MA101.10 How to find limits

If a function is know to be  continuous at x=a, then by the definition of continuity we have, \displaystyle\lim_{t\to a} f(x) = f(a).

We will take is as known that the elementary functions – polynomial, rational (polynomial/polynomial), trigonometrical, exponential, logarithmic) – are continuous everywhere.

Therefore, although not very exciting, we are able to say such things as:

\displaystyle\lim_{x\to \frac{\pi}{2}} sin x = sin \frac{\pi}{2}=1

\displaystyle\lim_{x\to 3} e^x = e^3

\displaystyle\lim_{x\to 2} \frac{x(x-1)}{x-3} = \frac{2(2-1)}{2-3} = -2

A very useful rule (it’s a theorem really) for finding limits is L’Hôpitals rule (LH), which is really a collection of rules. The most comprehensive form of the rule is as follows:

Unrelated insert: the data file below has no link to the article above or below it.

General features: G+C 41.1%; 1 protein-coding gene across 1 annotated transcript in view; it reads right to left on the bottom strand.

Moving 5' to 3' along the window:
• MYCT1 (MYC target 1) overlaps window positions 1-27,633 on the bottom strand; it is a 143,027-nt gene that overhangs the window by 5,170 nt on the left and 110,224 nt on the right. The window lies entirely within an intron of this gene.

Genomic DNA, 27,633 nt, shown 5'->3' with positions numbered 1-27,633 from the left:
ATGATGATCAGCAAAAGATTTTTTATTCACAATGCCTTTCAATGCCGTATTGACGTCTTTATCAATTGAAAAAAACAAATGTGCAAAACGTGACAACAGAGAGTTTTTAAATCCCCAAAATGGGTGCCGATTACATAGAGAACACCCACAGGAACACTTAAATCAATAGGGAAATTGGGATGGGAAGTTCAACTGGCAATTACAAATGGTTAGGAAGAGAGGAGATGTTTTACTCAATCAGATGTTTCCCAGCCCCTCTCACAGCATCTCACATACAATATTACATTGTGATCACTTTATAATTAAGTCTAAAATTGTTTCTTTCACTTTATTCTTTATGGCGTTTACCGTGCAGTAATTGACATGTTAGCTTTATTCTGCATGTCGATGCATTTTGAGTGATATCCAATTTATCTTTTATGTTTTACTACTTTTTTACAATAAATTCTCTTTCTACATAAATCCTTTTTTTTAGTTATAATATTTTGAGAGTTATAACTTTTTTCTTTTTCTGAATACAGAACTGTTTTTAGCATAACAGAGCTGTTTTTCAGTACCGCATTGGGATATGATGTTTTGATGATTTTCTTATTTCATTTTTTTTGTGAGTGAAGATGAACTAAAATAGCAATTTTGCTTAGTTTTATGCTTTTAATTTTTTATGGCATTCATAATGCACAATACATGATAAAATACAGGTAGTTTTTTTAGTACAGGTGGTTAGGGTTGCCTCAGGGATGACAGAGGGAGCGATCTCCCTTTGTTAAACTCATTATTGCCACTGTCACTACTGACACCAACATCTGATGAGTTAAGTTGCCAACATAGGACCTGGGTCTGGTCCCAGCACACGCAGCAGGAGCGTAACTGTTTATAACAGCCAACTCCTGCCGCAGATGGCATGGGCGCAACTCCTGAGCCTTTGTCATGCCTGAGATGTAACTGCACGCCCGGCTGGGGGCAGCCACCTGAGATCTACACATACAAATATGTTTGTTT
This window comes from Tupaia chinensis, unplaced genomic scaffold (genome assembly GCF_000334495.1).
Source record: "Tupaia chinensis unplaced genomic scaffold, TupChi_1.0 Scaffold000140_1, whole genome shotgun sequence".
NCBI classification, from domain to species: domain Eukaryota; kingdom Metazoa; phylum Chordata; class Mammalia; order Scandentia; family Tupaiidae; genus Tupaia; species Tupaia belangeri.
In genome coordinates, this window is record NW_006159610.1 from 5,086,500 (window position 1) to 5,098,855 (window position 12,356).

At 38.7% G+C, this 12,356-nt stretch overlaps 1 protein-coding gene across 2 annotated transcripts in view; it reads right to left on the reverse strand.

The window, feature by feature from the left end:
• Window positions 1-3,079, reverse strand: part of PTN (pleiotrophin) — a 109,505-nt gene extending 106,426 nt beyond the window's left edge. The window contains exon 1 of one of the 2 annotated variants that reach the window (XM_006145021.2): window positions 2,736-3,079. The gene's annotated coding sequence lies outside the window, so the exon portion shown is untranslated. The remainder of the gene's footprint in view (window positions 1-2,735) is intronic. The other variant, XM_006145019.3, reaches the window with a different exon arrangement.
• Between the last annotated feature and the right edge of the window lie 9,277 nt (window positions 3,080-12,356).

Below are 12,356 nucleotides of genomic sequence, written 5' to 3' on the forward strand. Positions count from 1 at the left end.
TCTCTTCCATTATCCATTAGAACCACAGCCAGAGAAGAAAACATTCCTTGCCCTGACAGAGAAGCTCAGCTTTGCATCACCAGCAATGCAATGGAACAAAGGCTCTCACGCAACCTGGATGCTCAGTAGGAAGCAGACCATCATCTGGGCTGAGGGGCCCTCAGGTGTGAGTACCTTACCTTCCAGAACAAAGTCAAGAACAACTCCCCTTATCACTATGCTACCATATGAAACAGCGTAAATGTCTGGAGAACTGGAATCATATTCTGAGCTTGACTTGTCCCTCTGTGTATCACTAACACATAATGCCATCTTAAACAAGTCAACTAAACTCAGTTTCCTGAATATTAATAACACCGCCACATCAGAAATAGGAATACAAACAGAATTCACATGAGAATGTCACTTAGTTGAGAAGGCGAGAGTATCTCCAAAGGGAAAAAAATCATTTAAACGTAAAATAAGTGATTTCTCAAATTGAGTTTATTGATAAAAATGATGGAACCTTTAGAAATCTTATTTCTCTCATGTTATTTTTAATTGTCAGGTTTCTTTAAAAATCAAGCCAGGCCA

Suppose you wish to find something like \displaystyle\lim_{x\to[\;]} \frac{f(x)}{g(x)} where [ ] may be a, a^+, a^-, \infty, -\infty.

Suppose further that \displaystyle\lim_{x\to[\;]} f(x) = \lim_{x\to [\;]} g(x) = \{\} where either

\{\}=0  – (\frac{0}{0} type), or
\{\}=\infty – (\frac{\infty}{\infty} type).

Then the LH rule says look at \displaystyle\lim_{x\to [\;]} \frac{f'(x)}{g'(x)} and if you can do it, say find it to be ( ) then the original limit is the same.

Danger: Do not use LH when it is not applicable.

For example \displaystyle\lim_{x\to 0} \frac{sin(x) + 1}{sin(x)+2} = \frac{1}{2} is not the same as \displaystyle\lim_{x\to 0} \frac{cos(x)}{cos(x)} = 1.

The LH rule gives us with no effort some useful results. For example:

\displaystyle\lim_{x\to 0} \frac{sin(x)}{x} = \lim_{x\to 0} \frac{cos(x)}{1} = 1